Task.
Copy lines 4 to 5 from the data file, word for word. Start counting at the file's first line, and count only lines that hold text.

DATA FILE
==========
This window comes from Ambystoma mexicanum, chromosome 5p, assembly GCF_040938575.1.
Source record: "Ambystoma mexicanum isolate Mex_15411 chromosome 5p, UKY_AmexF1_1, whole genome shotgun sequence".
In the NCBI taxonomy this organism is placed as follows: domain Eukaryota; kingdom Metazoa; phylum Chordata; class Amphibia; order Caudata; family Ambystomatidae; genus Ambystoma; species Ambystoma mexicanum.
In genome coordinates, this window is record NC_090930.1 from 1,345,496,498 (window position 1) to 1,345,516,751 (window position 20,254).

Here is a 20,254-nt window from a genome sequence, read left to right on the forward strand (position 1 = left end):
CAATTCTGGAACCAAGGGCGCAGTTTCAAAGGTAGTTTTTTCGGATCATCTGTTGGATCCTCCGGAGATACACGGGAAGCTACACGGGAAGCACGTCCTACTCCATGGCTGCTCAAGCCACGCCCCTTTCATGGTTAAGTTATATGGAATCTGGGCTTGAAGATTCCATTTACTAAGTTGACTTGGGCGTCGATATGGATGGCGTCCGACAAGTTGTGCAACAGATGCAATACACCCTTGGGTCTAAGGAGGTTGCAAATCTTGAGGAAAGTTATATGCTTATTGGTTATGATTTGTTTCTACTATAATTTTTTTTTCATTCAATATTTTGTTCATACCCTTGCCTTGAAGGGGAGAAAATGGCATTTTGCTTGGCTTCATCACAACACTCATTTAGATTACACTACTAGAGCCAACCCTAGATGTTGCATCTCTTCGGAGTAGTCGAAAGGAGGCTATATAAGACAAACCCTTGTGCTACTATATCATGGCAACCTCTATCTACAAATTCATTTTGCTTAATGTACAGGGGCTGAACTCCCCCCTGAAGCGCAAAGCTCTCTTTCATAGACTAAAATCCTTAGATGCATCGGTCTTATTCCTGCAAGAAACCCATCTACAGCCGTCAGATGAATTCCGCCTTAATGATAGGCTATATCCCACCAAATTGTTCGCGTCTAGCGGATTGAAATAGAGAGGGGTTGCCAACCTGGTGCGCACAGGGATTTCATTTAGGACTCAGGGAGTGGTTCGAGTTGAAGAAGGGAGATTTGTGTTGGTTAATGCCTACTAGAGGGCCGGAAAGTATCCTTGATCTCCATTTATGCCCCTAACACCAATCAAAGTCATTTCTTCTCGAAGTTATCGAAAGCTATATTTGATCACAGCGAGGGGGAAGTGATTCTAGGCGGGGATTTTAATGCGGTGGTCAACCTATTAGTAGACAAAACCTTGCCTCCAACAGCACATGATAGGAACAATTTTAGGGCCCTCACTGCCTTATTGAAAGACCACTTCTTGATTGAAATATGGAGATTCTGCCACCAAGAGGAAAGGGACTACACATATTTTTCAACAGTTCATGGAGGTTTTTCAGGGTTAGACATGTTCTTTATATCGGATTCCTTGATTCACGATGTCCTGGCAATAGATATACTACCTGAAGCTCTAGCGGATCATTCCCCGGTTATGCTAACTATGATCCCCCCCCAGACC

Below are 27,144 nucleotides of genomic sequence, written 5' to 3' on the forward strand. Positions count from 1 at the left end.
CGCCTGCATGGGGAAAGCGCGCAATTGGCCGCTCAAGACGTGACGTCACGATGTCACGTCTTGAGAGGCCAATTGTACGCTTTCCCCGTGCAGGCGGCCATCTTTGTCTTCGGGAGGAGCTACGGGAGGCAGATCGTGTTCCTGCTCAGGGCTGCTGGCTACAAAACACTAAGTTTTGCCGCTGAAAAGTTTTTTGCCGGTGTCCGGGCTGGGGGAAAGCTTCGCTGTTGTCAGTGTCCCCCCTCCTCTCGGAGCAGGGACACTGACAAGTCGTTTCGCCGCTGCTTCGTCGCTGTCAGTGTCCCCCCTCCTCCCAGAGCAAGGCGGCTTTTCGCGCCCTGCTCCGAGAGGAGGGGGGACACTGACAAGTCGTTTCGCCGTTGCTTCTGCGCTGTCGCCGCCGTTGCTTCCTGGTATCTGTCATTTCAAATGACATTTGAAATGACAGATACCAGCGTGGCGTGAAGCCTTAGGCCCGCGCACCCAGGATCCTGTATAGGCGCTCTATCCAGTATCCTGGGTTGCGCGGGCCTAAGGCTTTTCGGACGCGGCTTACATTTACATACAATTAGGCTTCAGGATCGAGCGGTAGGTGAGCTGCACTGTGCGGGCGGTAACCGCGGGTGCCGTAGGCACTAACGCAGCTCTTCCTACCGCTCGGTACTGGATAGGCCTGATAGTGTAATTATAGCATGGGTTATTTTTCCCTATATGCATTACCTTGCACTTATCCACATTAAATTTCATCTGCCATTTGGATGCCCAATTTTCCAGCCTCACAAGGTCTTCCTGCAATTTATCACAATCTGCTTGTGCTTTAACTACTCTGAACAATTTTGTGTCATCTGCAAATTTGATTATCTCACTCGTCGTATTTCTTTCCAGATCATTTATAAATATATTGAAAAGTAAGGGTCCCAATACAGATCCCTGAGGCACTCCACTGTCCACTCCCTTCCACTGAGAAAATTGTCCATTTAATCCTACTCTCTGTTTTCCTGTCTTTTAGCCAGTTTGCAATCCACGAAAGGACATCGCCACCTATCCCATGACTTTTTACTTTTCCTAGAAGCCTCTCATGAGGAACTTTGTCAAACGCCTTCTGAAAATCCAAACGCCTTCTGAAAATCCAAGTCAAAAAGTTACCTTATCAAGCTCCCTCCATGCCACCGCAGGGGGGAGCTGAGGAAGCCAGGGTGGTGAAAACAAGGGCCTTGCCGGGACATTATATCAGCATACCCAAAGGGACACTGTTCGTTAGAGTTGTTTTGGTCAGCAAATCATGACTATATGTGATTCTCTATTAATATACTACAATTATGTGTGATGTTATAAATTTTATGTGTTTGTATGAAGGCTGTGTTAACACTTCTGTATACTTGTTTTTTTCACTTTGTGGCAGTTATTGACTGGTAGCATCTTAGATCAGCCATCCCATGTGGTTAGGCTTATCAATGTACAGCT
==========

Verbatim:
In genome coordinates, this window is record NC_090930.1 from 1,345,496,498 (window position 1) to 1,345,516,751 (window position 20,254).

Here is a 20,254-nt window from a genome sequence, read left to right on the forward strand (position 1 = left end):